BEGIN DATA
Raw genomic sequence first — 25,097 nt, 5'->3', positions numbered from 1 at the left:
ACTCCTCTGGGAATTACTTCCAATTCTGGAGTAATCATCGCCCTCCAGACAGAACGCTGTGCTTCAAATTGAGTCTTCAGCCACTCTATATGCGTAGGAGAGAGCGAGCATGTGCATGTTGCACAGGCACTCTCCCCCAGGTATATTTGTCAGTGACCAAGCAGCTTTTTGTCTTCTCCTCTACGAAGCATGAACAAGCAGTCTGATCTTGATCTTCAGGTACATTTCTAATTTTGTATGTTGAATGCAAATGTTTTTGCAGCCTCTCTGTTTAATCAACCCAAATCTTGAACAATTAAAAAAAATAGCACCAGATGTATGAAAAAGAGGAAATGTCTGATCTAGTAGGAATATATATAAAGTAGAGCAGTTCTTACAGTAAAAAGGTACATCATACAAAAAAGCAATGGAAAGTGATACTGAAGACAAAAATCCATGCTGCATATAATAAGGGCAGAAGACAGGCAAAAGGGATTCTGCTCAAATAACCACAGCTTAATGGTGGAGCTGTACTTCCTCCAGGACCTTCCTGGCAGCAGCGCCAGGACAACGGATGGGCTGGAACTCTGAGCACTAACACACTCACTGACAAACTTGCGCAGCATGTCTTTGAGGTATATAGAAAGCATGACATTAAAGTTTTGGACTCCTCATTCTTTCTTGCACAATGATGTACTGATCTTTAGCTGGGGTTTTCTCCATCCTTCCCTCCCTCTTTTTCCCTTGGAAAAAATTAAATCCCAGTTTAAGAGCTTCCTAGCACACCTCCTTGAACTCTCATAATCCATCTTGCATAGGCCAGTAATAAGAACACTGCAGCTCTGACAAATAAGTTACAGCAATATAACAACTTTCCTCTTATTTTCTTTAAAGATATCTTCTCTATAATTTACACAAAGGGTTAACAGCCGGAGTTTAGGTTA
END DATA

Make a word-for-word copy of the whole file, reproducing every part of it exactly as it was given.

Raw genomic sequence first — 25,097 nt, 5'->3', positions numbered from 1 at the left:
ACTCCTCTGGGAATTACTTCCAATTCTGGAGTAATCATCGCCCTCCAGACAGAACGCTGTGCTTCAAATTGAGTCTTCAGCCACTCTATATGCGTAGGAGAGAGCGAGCATGTGCATGTTGCACAGGCACTCTCCCCCAGGTATATTTGTCAGTGACCAAGCAGCTTTTTGTCTTCTCCTCTACGAAGCATGAACAAGCAGTCTGATCTTGATCTTCAGGTACATTTCTAATTTTGTATGTTGAATGCAAATGTTTTTGCAGCCTCTCTGTTTAATCAACCCAAATCTTGAACAATTAAAAAAAATAGCACCAGATGTATGAAAAAGAGGAAATGTCTGATCTAGTAGGAATATATATAAAGTAGAGCAGTTCTTACAGTAAAAAGGTACATCATACAAAAAAGCAATGGAAAGTGATACTGAAGACAAAAATCCATGCTGCATATAATAAGGGCAGAAGACAGGCAAAAGGGATTCTGCTCAAATAACCACAGCTTAATGGTGGAGCTGTACTTCCTCCAGGACCTTCCTGGCAGCAGCGCCAGGACAACGGATGGGCTGGAACTCTGAGCACTAACACACTCACTGACAAACTTGCGCAGCATGTCTTTGAGGTATATAGAAAGCATGACATTAAAGTTTTGGACTCCTCATTCTTTCTTGCACAATGATGTACTGATCTTTAGCTGGGGTTTTCTCCATCCTTCCCTCCCTCTTTTTCCCTTGGAAAAAATTAAATCCCAGTTTAAGAGCTTCCTAGCACACCTCCTTGAACTCTCATAATCCATCTTGCATAGGCCAGTAATAAGAACACTGCAGCTCTGACAAATAAGTTACAGCAATATAACAACTTTCCTCTTATTTTCTTTAAAGATATCTTCTCTATAATTTACACAAAGGGTTAACAGCCGGAGTTTAGGTTA